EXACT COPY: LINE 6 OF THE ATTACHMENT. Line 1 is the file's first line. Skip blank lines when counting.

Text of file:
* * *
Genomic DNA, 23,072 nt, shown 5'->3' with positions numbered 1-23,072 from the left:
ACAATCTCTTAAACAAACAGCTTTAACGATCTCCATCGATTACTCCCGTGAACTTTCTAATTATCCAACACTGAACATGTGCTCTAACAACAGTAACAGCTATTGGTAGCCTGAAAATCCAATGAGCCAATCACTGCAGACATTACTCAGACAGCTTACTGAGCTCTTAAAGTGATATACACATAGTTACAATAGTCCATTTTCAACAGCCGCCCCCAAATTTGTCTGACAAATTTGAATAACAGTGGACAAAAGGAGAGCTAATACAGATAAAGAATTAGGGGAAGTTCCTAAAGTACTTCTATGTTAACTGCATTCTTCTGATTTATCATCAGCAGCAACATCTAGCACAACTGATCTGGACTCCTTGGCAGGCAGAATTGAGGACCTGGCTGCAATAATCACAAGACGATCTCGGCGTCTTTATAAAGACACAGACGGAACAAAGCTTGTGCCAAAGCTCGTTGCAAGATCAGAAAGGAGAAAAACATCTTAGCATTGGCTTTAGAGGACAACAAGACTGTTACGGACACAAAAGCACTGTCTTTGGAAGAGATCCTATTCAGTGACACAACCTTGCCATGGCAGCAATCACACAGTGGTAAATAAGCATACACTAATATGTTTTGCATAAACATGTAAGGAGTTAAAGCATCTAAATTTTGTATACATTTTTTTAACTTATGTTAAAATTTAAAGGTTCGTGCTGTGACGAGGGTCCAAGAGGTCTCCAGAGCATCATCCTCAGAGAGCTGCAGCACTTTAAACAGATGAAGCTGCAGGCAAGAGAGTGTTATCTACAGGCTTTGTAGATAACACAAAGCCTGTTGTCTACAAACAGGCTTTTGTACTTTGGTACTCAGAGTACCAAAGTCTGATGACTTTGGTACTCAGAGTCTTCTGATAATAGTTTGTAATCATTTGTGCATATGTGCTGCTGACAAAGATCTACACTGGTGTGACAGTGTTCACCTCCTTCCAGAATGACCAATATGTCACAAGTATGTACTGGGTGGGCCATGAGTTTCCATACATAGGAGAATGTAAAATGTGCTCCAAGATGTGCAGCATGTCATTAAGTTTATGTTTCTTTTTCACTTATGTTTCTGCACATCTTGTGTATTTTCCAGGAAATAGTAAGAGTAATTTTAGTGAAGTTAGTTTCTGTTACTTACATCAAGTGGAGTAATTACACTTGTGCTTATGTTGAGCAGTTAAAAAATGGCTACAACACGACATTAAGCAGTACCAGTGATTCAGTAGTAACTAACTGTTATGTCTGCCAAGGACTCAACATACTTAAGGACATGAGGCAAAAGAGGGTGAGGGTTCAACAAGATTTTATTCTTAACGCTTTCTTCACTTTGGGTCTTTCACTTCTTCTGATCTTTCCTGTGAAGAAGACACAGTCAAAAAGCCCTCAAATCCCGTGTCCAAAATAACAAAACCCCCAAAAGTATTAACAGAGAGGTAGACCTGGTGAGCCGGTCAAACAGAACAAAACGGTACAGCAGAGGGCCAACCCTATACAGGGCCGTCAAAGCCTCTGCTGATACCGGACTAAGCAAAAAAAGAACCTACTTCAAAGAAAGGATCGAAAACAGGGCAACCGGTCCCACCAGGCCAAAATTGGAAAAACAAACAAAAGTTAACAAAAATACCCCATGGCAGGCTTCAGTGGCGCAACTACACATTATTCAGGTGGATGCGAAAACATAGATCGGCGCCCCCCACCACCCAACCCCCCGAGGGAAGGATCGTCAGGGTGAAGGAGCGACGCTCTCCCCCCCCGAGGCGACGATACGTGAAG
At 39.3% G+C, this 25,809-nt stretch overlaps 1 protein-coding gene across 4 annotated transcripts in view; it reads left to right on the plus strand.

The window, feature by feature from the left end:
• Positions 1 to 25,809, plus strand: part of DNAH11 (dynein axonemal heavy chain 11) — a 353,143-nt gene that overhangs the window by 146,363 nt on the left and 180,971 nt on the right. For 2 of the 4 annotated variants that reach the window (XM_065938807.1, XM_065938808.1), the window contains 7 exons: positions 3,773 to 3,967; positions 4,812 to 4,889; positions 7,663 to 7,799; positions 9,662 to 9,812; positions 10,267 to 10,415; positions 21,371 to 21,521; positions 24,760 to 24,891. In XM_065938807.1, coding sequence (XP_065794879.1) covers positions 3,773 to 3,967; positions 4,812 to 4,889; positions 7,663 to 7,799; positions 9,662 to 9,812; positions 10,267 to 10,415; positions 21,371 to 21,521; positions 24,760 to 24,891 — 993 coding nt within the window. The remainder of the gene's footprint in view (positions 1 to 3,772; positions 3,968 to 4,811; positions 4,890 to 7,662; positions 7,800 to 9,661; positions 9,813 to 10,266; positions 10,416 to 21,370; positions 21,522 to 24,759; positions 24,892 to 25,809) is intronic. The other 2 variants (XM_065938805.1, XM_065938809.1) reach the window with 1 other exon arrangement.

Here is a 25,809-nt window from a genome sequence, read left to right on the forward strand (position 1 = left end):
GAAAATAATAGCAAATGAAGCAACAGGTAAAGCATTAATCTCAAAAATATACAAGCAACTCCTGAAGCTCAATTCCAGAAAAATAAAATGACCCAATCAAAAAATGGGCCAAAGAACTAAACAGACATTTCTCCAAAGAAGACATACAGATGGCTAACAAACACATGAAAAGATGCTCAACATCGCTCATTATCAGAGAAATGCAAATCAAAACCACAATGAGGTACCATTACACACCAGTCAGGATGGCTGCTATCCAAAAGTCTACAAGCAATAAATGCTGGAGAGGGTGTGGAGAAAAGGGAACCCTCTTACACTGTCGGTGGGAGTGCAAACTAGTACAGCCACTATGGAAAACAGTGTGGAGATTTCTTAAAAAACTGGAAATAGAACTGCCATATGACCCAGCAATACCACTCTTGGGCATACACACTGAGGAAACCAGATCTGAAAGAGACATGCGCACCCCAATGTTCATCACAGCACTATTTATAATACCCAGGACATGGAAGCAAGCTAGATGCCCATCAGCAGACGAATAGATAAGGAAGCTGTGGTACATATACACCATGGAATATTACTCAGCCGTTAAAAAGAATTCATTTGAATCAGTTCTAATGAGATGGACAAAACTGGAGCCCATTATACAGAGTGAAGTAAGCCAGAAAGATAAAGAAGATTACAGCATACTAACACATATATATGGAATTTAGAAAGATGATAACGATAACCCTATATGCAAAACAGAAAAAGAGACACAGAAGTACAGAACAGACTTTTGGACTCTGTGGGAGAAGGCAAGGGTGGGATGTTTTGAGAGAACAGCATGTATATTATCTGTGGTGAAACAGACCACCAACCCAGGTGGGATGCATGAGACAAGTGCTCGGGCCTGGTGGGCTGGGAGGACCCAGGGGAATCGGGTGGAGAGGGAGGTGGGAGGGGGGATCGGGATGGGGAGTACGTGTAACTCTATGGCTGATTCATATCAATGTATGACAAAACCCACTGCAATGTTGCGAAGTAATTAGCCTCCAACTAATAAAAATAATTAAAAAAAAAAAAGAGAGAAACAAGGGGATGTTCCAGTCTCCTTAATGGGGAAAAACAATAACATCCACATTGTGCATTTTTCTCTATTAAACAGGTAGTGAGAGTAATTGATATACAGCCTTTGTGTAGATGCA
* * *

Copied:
Here is a 25,809-nt window from a genome sequence, read left to right on the forward strand (position 1 = left end):